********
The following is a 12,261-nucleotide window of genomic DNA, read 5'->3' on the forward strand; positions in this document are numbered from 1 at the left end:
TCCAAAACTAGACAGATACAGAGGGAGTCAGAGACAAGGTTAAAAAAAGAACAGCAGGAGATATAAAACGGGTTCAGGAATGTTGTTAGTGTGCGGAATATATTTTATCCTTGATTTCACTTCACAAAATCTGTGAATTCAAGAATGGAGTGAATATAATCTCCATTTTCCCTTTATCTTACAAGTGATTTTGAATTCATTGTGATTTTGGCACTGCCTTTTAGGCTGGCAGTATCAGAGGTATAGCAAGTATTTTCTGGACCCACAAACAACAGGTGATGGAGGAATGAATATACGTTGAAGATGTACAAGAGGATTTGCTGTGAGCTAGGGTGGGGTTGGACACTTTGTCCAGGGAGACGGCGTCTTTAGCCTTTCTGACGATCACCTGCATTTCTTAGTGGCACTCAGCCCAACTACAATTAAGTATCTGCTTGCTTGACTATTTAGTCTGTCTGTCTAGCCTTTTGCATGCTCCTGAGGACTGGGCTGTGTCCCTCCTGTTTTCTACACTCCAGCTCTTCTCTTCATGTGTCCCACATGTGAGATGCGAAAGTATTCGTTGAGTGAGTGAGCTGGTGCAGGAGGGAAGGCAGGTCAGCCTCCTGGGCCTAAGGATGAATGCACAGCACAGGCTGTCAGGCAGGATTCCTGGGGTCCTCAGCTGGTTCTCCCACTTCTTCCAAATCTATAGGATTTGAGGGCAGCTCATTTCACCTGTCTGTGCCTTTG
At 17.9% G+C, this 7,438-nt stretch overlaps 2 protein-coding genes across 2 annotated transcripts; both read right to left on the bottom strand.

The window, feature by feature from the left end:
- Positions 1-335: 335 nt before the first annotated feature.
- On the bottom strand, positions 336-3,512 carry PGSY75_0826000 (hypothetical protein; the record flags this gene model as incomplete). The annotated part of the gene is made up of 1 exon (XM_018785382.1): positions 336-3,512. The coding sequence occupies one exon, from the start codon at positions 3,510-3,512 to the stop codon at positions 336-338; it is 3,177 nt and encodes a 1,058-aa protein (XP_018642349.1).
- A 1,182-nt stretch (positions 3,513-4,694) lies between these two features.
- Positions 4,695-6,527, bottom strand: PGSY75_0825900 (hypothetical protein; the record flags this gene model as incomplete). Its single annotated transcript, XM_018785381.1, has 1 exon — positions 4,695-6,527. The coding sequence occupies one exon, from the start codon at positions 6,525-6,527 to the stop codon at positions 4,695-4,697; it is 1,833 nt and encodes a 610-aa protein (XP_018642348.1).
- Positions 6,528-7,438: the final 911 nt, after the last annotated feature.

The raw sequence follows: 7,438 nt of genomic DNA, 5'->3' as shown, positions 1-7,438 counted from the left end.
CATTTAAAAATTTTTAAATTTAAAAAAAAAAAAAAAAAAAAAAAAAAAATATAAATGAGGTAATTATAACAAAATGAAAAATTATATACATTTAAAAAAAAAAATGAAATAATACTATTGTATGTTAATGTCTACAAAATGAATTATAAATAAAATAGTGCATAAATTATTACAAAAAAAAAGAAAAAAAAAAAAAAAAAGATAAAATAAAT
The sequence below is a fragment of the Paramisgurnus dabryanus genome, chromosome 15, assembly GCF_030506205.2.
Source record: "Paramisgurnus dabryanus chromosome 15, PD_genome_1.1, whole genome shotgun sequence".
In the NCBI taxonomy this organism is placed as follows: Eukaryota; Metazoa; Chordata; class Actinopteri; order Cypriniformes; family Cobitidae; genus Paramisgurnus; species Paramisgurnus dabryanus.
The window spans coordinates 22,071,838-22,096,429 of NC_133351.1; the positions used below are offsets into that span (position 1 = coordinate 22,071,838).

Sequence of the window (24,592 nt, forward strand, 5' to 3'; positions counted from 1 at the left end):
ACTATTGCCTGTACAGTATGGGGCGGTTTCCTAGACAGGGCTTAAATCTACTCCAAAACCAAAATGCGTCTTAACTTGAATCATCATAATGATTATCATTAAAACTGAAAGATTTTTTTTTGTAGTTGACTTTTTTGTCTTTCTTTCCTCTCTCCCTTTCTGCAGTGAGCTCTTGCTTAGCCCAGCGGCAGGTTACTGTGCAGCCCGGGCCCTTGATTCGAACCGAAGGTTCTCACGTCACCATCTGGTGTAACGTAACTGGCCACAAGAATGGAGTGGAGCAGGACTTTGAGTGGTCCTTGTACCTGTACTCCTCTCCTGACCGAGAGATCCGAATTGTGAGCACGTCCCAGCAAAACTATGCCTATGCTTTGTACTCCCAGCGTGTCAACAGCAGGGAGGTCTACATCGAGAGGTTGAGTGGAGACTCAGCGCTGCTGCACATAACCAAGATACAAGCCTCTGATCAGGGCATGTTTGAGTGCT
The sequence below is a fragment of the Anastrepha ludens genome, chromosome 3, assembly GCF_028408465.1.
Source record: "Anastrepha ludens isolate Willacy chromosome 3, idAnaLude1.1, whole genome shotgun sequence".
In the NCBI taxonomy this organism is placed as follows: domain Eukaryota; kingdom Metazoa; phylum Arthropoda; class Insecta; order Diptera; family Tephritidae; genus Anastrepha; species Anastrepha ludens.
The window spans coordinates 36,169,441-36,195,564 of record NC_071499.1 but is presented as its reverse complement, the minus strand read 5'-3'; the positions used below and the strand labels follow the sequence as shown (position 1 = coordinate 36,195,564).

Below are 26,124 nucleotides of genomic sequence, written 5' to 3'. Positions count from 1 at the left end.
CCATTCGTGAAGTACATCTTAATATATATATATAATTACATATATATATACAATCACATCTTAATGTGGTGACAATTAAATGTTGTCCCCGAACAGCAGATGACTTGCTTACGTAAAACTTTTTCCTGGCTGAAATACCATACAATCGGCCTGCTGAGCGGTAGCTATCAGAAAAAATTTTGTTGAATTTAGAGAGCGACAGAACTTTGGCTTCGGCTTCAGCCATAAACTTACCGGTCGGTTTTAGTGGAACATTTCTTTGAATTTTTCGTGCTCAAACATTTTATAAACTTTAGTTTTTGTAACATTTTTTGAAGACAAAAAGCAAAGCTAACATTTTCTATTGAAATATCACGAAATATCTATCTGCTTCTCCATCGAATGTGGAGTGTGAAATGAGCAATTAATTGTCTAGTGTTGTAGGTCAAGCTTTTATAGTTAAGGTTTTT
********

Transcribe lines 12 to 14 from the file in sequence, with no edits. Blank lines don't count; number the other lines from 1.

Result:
The sequence below is a fragment of the Paramisgurnus dabryanus genome, chromosome 15, assembly GCF_030506205.2.
Source record: "Paramisgurnus dabryanus chromosome 15, PD_genome_1.1, whole genome shotgun sequence".
In the NCBI taxonomy this organism is placed as follows: Eukaryota; Metazoa; Chordata; class Actinopteri; order Cypriniformes; family Cobitidae; genus Paramisgurnus; species Paramisgurnus dabryanus.